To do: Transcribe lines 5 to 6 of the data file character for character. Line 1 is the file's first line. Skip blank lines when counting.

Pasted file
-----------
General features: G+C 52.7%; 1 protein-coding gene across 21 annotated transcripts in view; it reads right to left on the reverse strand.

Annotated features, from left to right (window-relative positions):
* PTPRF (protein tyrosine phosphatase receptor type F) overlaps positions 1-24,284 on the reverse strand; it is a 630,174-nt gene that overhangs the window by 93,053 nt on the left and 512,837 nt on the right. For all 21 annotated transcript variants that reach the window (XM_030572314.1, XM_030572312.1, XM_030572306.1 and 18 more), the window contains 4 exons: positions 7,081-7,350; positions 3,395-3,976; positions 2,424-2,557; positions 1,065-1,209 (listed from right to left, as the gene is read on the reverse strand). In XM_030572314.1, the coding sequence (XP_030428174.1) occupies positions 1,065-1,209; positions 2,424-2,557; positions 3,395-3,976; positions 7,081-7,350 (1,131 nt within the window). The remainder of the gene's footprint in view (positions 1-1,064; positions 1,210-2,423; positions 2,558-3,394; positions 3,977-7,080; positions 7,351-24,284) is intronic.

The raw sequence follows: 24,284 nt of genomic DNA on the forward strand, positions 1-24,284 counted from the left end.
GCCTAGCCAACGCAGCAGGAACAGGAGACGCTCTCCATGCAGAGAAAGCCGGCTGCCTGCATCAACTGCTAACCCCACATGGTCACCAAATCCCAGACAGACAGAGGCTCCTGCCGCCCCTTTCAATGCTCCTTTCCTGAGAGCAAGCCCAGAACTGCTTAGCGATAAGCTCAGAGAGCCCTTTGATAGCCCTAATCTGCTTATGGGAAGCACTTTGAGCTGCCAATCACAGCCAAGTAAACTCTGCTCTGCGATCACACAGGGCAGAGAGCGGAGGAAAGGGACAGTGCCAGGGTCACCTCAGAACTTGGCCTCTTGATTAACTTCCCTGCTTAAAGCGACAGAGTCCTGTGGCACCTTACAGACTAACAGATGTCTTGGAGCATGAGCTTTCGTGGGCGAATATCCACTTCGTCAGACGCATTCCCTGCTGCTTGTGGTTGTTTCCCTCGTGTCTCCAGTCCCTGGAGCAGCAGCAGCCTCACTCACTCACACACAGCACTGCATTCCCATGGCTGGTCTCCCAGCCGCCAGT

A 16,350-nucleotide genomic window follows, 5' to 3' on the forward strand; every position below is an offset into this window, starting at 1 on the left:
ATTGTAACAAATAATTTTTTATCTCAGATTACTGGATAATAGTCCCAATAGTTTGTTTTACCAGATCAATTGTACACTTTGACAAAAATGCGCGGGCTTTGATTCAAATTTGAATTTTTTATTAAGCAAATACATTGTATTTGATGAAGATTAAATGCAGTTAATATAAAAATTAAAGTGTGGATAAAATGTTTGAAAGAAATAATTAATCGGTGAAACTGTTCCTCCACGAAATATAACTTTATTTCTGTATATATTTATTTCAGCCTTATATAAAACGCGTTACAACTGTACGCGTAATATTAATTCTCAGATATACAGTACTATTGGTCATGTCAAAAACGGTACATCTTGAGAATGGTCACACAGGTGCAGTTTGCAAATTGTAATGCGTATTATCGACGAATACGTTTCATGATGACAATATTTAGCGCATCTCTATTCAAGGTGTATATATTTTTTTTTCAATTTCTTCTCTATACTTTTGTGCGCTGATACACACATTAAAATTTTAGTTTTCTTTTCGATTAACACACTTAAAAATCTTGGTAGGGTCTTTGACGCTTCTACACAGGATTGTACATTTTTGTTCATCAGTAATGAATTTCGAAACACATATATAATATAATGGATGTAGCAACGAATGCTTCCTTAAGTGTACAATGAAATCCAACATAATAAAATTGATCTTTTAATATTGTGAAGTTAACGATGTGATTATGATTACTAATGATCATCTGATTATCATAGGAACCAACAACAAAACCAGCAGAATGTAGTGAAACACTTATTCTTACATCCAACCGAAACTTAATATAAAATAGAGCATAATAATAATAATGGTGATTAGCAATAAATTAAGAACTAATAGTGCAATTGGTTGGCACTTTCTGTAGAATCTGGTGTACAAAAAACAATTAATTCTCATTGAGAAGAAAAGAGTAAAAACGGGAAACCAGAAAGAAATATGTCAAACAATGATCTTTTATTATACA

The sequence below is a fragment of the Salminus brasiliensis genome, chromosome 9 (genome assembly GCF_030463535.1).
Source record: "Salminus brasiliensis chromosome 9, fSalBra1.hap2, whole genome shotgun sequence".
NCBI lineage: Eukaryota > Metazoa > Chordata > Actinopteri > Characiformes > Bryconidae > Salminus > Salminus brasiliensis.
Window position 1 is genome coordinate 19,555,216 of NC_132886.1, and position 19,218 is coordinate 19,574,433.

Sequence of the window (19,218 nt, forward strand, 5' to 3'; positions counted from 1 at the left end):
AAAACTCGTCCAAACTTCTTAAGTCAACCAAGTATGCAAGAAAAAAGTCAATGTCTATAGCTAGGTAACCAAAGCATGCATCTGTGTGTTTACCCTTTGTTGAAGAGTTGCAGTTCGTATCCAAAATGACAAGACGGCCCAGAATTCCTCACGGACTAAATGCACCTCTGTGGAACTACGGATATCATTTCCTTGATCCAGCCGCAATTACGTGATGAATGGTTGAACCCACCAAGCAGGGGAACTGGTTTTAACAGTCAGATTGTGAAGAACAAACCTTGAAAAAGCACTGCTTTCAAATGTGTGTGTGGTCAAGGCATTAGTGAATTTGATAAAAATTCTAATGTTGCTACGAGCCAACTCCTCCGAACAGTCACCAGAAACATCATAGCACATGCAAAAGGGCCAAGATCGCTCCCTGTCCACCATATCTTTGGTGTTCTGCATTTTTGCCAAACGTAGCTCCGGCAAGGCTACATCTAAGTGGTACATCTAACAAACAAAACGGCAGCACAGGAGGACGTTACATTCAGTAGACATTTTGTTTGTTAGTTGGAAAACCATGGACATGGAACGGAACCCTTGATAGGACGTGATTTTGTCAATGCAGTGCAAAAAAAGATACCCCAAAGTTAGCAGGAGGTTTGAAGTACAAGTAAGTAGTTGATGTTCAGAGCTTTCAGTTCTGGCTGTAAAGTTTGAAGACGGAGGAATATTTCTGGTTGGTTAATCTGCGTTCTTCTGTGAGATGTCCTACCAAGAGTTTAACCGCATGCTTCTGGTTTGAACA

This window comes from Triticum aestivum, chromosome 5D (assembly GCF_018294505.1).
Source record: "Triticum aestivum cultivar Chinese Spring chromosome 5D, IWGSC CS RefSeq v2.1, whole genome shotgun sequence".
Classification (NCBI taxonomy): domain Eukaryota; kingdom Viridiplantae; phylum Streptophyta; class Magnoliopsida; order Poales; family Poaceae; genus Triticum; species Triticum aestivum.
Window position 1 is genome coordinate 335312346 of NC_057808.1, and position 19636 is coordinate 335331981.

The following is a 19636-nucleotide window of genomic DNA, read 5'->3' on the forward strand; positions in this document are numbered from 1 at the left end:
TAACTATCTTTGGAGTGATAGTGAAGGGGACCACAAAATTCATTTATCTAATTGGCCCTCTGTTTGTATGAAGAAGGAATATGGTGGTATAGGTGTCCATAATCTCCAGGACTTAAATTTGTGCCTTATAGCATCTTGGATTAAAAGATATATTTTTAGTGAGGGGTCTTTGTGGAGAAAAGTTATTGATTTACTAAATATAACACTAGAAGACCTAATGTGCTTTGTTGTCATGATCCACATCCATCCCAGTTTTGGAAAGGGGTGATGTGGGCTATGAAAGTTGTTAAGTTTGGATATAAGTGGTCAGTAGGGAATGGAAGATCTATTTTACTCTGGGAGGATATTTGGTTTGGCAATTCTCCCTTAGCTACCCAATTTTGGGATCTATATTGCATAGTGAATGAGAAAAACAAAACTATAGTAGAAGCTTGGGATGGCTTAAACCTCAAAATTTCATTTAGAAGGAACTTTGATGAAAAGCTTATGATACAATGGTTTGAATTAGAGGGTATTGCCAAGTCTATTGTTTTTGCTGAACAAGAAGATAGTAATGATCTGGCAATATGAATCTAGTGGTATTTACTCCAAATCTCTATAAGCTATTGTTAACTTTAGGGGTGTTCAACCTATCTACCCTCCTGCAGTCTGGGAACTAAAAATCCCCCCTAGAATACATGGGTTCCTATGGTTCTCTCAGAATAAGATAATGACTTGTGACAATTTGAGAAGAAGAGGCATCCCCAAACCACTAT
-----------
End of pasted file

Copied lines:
GCCTAGCCAACGCAGCAGGAACAGGAGACGCTCTCCATGCAGAGAAAGCCGGCTGCCTGCATCAACTGCTAACCCCACATGGTCACCAAATCCCAGACAGACAGAGGCTCCTGCCGCCCCTTTCAATGCTCCTTTCCTGAGAGCAAGCCCAGAACTGCTTAGCGATAAGCTCAGAGAGCCCTTTGATAGCCCTAATCTGCTTATGGGAAGCACTTTGAGCTGCCAATCACAGCCAAGTAAACTCTGCTCTGCGATCACACAGGGCAGAGAGCGGAGGAAAGGGACAGTGCCAGGGTCACCTCAGAACTTGGCCTCTTGATTAACTTCCCTGCTTAAAGCGACAGAGTCCTGTGGCACCTTACAGACTAACAGATGTCTTGGAGCATGAGCTTTCGTGGGCGAATATCCACTTCGTCAGACGCATTCCCTGCTGCTTGTGGTTGTTTCCCTCGTGTCTCCAGTCCCTGGAGCAGCAGCAGCCTCACTCACTCACACACAGCACTGCATTCCCATGGCTGGTCTCCCAGCCGCCAGT

A 16,350-nucleotide genomic window follows, 5' to 3' on the forward strand; every position below is an offset into this window, starting at 1 on the left: